- The research team found no significant differences between operated bicruciate-retaining total knees and contralateral knees in anterior-posterior translation or varus rotation during the stance phase
- However, sagittal plane motion and tibiofemoral articular contact characteristics, including pivoting patterns, differed significantly in bicruciate-retaining total knee arthroplasty
- The difference in femoral external/internal rotation observed in this study may lead to altered gait biomechanics that affect joint loading and associated muscle loading
Patient dissatisfaction with conventional total knee arthroplasty (TKA) may be due to abnormal knee kinematics and paradoxical anterior femoral translation. Several studies have demonstrated the recently introduced bicruciate-retaining total knee arthroplasty (BCR TKA) has the potential restore knee in vivo kinematics as it preserves both anterior cruciate ligament (ACL) and posterior cruciate ligament (PCL).
Young-Min Kwon, MD, PhD, program director of the Adult Reconstructive Surgery Fellowship Program and director of the Bioengineering Laboratory, and colleagues in the Massachusetts General Hospital Department of Orthopaedic Surgery became the first to evaluate in vivo kinematics in patients with currently available BCR TKA design for factors that affect clinical outcomes and wear performance during functional activities.
In the Journal of Orthopaedic Research, the research team found no significant differences between operated knees and contralateral knees in anterior-posterior translation or varus rotation during the stance phase. However, sagittal plane motion and tibiofemoral articular contact characteristics, including pivoting patterns, were not restored by BCR TKA.
Study Participants and Design
The researchers evaluated patients who underwent unilateral BCR TKA for degenerative osteoarthritis. A single surgeon performed all procedures using a standard medial parapatellar approach. The in vivo kinematics of the operated and healthy knees were analyzed with a dual fluoroscopic imaging tracking system in the Bioengineering Laboratory while patients performed functional activities including gait. Kinematics in healthy knee controls from previous research were also used for comparison.
Kinematics During Gait
Compared with the healthy knee, the operated knee did not demonstrate any difference with respect to varus/valgus rotation or anterior-posterior translations. However, operated knees showed smaller external rotation range of motion during gait.
There was considerable variation in knee internal-external rotation, and 23% of patients exhibited external tibial rotation.
Medial Lowest Point
- In the stance phase, the average medial lowest point trajectory of the operated knee ranged from −4 to 1 mm in the anterior-posterior direction, whereas the healthy knee ranged from 1.5 to 5 mm
Lateral Condylar Lowest Point
- The average lateral condylar lowest point trajectory of the operated knee during gait demonstrated less translation than the medial condylar lowest point along the anterior-posterior axis and remained entirely on the posterior part of the insert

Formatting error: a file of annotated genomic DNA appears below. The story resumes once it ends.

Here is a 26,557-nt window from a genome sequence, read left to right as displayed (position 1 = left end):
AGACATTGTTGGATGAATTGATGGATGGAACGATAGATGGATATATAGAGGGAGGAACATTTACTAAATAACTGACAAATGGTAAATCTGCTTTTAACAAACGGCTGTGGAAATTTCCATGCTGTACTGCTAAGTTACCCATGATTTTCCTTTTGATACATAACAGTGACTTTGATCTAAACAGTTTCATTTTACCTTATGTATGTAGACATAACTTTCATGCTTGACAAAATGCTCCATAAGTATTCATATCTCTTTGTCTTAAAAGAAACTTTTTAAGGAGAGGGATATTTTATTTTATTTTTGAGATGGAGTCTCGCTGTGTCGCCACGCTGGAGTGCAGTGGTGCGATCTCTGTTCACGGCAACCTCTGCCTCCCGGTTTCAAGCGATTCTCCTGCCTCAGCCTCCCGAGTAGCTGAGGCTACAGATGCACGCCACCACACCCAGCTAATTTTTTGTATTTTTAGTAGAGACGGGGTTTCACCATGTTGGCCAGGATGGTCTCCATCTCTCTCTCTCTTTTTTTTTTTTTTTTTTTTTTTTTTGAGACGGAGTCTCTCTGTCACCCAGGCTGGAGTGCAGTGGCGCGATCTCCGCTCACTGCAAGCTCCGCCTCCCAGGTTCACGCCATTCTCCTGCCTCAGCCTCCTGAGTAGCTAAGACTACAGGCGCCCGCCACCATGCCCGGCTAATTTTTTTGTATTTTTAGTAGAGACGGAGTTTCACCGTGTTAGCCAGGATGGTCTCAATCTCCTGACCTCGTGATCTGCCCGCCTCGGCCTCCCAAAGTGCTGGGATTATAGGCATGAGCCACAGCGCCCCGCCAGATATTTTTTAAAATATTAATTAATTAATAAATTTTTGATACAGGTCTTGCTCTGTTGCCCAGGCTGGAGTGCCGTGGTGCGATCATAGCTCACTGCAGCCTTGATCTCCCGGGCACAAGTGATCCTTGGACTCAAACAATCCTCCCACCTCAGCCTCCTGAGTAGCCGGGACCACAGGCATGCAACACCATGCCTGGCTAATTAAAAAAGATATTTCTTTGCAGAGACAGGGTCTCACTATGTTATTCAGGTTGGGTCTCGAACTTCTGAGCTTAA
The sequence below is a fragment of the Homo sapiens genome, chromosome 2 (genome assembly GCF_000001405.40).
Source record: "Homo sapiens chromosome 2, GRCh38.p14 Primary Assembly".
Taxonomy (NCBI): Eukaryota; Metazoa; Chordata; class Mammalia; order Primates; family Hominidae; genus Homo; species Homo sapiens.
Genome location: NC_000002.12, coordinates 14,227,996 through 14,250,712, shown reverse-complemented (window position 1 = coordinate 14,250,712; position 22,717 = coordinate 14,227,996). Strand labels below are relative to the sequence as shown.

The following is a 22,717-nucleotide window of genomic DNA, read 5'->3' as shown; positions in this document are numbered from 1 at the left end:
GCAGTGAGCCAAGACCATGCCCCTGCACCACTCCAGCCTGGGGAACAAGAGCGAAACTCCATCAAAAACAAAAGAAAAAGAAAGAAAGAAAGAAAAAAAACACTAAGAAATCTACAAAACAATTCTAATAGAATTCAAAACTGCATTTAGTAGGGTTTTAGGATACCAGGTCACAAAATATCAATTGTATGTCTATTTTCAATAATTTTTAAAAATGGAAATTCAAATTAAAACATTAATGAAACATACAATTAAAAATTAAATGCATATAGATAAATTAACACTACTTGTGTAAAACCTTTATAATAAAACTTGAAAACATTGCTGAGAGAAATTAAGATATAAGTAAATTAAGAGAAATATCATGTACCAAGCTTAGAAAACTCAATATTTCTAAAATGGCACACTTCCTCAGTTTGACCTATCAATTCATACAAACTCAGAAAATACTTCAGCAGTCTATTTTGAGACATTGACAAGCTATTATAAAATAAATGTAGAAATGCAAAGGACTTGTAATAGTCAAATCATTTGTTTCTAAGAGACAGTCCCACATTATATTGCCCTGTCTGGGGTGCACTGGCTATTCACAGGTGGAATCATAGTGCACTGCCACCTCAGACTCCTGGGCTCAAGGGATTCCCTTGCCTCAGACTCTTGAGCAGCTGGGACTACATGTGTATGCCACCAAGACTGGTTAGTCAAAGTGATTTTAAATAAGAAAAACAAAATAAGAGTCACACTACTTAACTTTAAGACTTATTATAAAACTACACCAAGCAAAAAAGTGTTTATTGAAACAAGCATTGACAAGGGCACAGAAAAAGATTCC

- However, the average lateral condylar lowest point trajectory of the healthy knee during the stance phase ranged from −0.7 to −0.9 mm in the anterior-posterior direction
Medial Condylar Lowest Point
- The medial condylar lowest point of the operated knee moved backward in loading response, forward in mid- and terminal stance, backward in preswing, forward in acceleration swing and backward in deceleration swing
- In contrast, the medial condylar lowest point of the normal healthy knee moved forward in loading response, backward in midstance and forward in terminal stance and preswing
- In the operated knee, the average pivoting point was located in the lateral compartment in the stance phase and moved to the medial compartment in the swing phase
- In the healthy knee, the average pivoting point was located in the lateral compartment and moved in the lateral medial direction during the stance phase
- Lateral pivoting was observed during the loading response, terminal stance and preswing phase in 60% of subjects; medial pivoting patterns were observed in the others
Comparisons with the Literature on Healthy Knees
As the average pivoting of the operated knee occurred in the opposite direction to the healthy knee, this research illustrates that BCR TKA does not restore the tibiofemoral contact kinematics of the normal knee. In addition, BCR TKA did not restore native tibial rotation and femoral rollback characteristics during gait, compared with several studies of cruciate-retaining and posterior-stabilized TKA systems.
The lateral pivoting pattern observed in 60% of patients during the stance phase is also inconsistent with published reports on healthy knees. In addition, this pattern does not necessarily indicate restoration of physiologic gait patterns because operated knees demonstrated external femoral rotation while healthy knees exhibited internal femoral rotation. In fact, the difference in femoral external/internal rotation may lead to altered gait biomechanics that affect joint loading and associated muscle loading.
Therefore, as sagittal plane motion and tibiofemoral articular contact characteristics including pivoting patterns were not fully restored in BCR TKA patients during gait, the study finding suggests that BCR TKA does not restore native tibiofemoral articular contact kinematics.
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